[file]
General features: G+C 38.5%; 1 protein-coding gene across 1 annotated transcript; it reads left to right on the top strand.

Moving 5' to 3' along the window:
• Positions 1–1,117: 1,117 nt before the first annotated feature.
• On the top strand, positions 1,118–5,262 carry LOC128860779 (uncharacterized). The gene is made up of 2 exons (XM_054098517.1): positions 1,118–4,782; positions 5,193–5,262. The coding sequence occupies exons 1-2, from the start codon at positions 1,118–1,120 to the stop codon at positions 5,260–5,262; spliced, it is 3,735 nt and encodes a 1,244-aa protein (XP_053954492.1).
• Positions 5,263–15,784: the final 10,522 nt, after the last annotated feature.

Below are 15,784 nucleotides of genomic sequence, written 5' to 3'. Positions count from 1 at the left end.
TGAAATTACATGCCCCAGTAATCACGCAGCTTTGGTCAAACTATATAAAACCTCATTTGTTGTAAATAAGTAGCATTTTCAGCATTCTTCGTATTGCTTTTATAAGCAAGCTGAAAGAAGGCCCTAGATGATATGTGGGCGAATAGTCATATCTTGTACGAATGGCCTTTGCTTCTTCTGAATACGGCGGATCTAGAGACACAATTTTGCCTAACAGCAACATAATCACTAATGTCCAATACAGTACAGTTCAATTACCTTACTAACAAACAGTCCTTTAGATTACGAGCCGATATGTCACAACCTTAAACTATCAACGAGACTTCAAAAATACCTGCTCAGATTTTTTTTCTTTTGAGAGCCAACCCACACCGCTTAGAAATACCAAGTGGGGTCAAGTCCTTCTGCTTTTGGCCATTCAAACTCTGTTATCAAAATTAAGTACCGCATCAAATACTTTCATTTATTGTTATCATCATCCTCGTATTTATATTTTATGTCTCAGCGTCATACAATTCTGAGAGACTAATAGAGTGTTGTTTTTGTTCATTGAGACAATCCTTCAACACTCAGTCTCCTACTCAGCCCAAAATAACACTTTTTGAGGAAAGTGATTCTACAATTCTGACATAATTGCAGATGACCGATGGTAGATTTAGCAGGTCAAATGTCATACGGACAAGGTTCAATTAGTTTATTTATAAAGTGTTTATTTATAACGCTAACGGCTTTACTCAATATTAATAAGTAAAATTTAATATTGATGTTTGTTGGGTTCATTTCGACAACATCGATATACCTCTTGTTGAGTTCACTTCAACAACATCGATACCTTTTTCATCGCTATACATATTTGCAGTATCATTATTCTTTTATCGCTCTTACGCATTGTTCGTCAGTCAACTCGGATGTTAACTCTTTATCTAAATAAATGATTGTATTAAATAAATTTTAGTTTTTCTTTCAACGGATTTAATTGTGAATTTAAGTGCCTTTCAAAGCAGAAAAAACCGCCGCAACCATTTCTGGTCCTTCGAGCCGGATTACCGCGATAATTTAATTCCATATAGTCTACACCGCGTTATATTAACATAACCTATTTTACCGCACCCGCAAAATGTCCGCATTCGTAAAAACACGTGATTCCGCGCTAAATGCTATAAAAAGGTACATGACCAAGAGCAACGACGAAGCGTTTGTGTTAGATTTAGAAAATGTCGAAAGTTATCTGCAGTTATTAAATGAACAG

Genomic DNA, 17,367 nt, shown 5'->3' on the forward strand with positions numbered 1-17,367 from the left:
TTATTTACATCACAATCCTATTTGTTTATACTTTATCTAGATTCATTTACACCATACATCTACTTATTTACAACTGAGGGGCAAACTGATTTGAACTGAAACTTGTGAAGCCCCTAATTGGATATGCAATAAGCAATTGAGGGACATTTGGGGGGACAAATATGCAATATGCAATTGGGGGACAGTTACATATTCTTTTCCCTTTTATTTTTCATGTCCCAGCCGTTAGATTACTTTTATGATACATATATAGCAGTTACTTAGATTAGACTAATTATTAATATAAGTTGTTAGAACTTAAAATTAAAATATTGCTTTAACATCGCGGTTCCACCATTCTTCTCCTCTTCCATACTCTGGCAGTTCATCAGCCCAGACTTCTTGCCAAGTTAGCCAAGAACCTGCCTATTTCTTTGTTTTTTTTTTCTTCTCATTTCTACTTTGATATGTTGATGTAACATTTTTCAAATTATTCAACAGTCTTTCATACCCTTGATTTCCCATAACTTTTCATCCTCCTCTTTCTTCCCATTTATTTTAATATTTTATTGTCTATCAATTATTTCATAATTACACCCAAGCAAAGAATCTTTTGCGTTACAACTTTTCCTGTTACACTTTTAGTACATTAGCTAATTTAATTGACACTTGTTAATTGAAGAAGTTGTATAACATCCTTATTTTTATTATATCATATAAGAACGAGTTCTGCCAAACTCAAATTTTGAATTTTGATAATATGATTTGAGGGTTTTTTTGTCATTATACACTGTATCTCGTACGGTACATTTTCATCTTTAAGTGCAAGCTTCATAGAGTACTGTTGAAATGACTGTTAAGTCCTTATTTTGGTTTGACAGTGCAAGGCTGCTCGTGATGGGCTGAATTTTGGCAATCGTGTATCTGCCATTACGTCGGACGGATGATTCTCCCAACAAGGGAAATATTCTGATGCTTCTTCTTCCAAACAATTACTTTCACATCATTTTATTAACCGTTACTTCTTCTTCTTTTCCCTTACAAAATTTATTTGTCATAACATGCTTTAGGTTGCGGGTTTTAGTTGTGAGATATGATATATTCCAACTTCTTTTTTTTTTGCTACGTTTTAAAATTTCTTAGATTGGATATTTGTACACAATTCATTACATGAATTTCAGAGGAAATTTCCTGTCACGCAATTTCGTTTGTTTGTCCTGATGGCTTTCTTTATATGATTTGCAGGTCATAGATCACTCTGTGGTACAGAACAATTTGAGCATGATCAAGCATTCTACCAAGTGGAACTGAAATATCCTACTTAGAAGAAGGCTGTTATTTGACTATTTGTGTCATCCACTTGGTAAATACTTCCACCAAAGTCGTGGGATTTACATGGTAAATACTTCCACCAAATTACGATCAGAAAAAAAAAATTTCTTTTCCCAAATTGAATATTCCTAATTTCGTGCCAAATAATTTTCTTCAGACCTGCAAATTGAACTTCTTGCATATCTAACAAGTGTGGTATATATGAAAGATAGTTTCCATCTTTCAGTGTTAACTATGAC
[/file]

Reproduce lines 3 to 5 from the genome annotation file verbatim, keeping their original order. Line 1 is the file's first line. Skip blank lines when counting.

• Positions 1–1,117: 1,117 nt before the first annotated feature.
• On the top strand, positions 1,118–5,262 carry LOC128860779 (uncharacterized). The gene is made up of 2 exons (XM_054098517.1): positions 1,118–4,782; positions 5,193–5,262. The coding sequence occupies exons 1-2, from the start codon at positions 1,118–1,120 to the stop codon at positions 5,260–5,262; spliced, it is 3,735 nt and encodes a 1,244-aa protein (XP_053954492.1).
• Positions 5,263–15,784: the final 10,522 nt, after the last annotated feature.